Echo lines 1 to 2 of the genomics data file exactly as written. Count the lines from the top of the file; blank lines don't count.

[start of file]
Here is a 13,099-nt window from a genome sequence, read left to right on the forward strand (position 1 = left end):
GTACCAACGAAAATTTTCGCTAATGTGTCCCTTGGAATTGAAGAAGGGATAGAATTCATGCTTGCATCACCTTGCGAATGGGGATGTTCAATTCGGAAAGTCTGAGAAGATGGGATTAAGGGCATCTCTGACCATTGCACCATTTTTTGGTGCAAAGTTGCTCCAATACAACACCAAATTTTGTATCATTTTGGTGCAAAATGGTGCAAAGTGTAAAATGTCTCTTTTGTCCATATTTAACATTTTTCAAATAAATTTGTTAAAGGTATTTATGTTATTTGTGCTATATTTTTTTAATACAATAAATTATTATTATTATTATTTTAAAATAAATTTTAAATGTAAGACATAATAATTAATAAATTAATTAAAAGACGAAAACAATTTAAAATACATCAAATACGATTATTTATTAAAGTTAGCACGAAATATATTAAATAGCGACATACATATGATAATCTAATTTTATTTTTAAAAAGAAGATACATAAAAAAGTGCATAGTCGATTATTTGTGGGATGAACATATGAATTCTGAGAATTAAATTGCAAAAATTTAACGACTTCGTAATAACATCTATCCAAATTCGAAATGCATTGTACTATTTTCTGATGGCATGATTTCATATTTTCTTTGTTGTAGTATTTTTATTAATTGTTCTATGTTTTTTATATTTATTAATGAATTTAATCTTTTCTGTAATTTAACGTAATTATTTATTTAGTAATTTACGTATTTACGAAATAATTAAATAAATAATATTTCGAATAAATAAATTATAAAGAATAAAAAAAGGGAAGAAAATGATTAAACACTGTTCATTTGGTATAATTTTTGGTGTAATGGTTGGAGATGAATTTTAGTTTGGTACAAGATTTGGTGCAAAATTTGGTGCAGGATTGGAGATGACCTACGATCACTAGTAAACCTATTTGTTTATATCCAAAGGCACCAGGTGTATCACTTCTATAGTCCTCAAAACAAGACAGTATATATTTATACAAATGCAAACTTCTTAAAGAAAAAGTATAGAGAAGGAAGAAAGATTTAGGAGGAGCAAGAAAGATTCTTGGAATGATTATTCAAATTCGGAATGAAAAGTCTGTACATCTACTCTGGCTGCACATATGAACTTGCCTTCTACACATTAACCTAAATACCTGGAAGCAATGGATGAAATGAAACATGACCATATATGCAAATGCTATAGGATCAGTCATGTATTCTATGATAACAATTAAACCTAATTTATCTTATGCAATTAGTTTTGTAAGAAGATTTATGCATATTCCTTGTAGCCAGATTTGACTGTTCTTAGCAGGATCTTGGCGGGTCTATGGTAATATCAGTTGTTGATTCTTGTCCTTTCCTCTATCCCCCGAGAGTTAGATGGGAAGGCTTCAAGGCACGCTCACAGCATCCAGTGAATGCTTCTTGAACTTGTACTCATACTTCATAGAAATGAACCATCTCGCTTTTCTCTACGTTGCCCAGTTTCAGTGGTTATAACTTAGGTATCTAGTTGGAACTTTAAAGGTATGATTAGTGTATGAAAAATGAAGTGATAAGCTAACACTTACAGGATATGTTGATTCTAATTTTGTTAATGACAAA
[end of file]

Here is a 13,099-nt window from a genome sequence, read left to right on the forward strand (position 1 = left end):
GTACCAACGAAAATTTTCGCTAATGTGTCCCTTGGAATTGAAGAAGGGATAGAATTCATGCTTGCATCACCTTGCGAATGGGGATGTTCAATTCGGAAAGTCTGAGAAGATGGGATTAAGGGCATCTCTGACCATTGCACCATTTTTTGGTGCAAAGTTGCTCCAATACAACACCAAATTTTGTATCATTTTGGTGCAAAATGGTGCAAAGTGTAAAATGTCTCTTTTGTCCATATTTAACATTTTTCAAATAAATTTGTTAAAGGTATTTATGTTATTTGTGCTATATTTTTTTAATACAATAAATTATTATTATTATTATTTTAAAATAAATTTTAAATGTAAGACATAATAATTAATAAATTAATTAAAAGACGAAAACAATTTAAAATACATCAAATACGATTATTTATTAAAGTTAGCACGAAATATATTAAATAGCGACATACATATGATAATCTAATTTTATTTTTAAAAAGAAGATACATAAAAAAGTGCATAGTCGATTATTTGTGGGATGAACATATGAATTCTGAGAATTAAATTGCAAAAATTTAACGACTTCGTAATAACATCTATCCAAATTCGAAATGCATTGTACTATTTTCTGATGGCATGATTTCATATTTTCTTTGTTGTAGTATTTTTATTAATTGTTCTATGTTTTTTATATTTATTAATGAATTTAATCTTTTCTGTAATTTAACGTAATTATTTATTTAGTAATTTACGTATTTACGAAATAATTAAATAAATAATATTTCGAATAAATAAATTATAAAGAATAAAAAAAGGGAAGAAAATGATTAAACACTGTTCATTTGGTATAATTTTTGGTGTAATGGTTGGAGATGAATTTTAGTTTGGTACAAGATTTGGTGCAAAATTTGGTGCAGGATTGGAGATGACCTACGATCACTAGTAAACCTATTTGTTTATATCCAAAGGCACCAGGTGTATCACTTCTATAGTCCTCAAAACAAGACAGTATATATTTATACAAATGCAAACTTCTTAAAGAAAAAGTATAGAGAAGGAAGAAAGATTTAGGAGGAGCAAGAAAGATTCTTGGAATGATTATTCAAATTCGGAATGAAAAGTCTGTACATCTACTCTGGCTGCACATATGAACTTGCCTTCTACACATTAACCTAAATACCTGGAAGCAATGGATGAAATGAAACATGACCATATATGCAAATGCTATAGGATCAGTCATGTATTCTATGATAACAATTAAACCTAATTTATCTTATGCAATTAGTTTTGTAAGAAGATTTATGCATATTCCTTGTAGCCAGATTTGACTGTTCTTAGCAGGATCTTGGCGGGTCTATGGTAATATCAGTTGTTGATTCTTGTCCTTTCCTCTATCCCCCGAGAGTTAGATGGGAAGGCTTCAAGGCACGCTCACAGCATCCAGTGAATGCTTCTTGAACTTGTACTCATACTTCATAGAAATGAACCATCTCGCTTTTCTCTACGTTGCCCAGTTTCAGTGGTTATAACTTAGGTATCTAGTTGGAACTTTAAAGGTATGATTAGTGTATGAAAAATGAAGTGATAAGCTAACACTTACAGGATATGTTGATTCTAATTTTGTTAATGACAAA